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J Obstet Gynaecol Res. 2014 Apr;40(4):1067-76. doi: 10.1111/jog.12311. Epub 2014 Mar 10.

Effects of raw red onion consumption on metabolic features in overweight or obese women with polycystic ovary syndrome: a randomized controlled clinical trial.

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Nutrition Research Center, Tabriz University of Medical Sciences, Tabriz, Iran.



We aimed to evaluate the effects of raw red onion consumption on metabolic features in overweight and obese women with polycystic ovary syndrome.


In this randomized controlled clinical trial, the patients (n=54) were randomly allocated to the intervention group as 'high-onion' (raw red onions: 2 × 40-50 g/day if overweight and 2 × 50-60 g/day if obese) or to the control group as 'low-onion' (raw red onions: 2 × 10-15 g/day) along with limited liliaceous vegetables for 8 weeks. Body mass index, dietary record, and metabolic parameters (fasting blood sugar, triglycerides, total cholesterol, low-density lipoprotein cholesterol, high-density lipoprotein cholesterol, and lipoprotein (a)) were evaluated in the follicular phase of the menstrual cycle at baseline and after 8 weeks. Hormonal variables (progesterone, prolactin, and 17-OH progesterone) were also measured at baseline.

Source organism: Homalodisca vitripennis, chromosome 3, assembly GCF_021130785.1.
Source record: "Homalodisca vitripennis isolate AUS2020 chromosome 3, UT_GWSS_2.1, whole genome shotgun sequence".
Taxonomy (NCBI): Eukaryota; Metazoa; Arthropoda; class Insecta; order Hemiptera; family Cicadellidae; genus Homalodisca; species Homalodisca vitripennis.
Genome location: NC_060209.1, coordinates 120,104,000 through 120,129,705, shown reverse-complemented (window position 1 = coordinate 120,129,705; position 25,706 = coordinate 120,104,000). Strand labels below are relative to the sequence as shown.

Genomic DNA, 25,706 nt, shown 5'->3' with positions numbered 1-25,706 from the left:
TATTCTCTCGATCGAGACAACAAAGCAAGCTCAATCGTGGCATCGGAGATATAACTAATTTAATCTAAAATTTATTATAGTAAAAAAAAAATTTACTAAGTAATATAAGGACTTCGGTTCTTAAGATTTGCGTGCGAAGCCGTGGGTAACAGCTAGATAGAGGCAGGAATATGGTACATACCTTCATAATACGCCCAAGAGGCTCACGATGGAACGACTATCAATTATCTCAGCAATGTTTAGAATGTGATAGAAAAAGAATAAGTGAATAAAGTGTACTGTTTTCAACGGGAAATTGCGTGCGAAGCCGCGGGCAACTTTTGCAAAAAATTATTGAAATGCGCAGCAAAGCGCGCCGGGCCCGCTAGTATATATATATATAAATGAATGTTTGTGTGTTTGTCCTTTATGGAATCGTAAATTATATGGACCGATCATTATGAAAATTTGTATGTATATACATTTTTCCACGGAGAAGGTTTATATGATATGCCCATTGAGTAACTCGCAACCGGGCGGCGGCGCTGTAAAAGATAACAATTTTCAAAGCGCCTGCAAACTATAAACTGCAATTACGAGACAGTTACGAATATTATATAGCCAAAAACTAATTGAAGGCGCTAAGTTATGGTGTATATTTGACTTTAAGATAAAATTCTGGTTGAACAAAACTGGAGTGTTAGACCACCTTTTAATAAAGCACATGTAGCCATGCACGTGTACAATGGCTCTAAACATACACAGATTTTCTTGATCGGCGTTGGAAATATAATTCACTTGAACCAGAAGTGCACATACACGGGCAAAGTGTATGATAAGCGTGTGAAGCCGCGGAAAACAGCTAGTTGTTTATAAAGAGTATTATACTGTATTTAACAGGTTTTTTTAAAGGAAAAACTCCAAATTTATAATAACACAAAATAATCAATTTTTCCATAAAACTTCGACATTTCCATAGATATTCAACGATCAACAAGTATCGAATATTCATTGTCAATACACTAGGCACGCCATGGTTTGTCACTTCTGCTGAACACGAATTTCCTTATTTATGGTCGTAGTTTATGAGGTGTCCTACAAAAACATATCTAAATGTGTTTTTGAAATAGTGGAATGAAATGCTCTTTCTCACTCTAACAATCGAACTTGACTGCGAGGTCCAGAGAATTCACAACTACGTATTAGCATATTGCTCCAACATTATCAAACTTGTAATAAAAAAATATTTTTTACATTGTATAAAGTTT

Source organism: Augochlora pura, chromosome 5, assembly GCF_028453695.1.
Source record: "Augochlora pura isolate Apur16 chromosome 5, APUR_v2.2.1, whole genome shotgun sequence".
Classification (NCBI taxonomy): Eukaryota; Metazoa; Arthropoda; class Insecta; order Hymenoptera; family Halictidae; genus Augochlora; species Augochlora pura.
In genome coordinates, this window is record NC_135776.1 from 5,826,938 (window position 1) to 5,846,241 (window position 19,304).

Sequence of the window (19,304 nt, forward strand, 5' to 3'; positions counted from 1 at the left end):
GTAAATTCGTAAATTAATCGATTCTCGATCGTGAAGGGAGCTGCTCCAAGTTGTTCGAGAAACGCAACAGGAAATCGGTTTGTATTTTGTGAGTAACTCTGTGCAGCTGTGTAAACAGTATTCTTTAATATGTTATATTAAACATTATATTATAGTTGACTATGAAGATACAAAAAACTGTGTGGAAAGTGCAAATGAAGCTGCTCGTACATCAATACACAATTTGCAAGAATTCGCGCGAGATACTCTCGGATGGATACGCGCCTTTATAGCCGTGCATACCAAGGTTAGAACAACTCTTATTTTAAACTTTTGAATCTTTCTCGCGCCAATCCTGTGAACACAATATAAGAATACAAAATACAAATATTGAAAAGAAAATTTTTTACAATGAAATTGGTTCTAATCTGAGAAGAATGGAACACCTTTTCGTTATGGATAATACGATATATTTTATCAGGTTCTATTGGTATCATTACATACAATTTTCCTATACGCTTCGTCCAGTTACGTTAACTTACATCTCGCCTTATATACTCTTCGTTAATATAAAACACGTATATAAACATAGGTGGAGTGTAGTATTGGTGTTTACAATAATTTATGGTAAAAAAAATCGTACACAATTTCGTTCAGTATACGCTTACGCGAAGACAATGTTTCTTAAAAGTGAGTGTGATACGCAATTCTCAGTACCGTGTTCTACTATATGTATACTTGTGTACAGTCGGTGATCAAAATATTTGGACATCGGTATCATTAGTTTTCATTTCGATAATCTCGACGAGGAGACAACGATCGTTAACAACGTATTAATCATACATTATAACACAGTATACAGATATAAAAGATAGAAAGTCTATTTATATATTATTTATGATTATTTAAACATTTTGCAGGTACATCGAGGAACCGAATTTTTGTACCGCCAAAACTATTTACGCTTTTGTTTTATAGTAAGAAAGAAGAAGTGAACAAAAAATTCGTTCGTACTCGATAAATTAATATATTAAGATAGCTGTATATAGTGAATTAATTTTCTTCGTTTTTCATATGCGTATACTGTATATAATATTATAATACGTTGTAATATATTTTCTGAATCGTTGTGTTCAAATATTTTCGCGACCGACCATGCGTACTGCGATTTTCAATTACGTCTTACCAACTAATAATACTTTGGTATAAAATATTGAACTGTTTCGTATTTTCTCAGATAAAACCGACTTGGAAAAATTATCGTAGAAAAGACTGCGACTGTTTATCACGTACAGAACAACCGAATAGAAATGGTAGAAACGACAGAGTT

Onion significantly decreased the levels of total cholesterol within each group; however, these changes were stronger in the high-onion group (weighted mean differences [WMD]: -5.60 [95% confidence interval [CI]: -9.16, -2.03]; P=0.003) than in the low-onion group (WMD: -6.42 [95%CI: -11.97, -0.87]; P=0.025). Similarly, low-density lipoprotein cholesterol decreased significantly (WMD: -5.13 [95%CI: -9.46, -0.81); P=0.022) in the high-onion group, and (WMD: -2.90 [95%CI -5.57, -0.21]; P=0.035) in the low-onion group after treatment. The levels of fasting blood sugar, triglycerides, high-density lipoprotein cholesterol and lipoprotein (a) did not differ significantly after 8-week onion treatment. Adjustment for confounders did not make any significant changes in any of the parameters in post-treatment levels.


Raw red onion consumption appears to be effective as a cholesterol-lowering food agent in women with polycystic ovary syndrome. However, further investigation is warranted.


blood glucose; diabetes; lipid profile; onion; polycystic ovary syndrome

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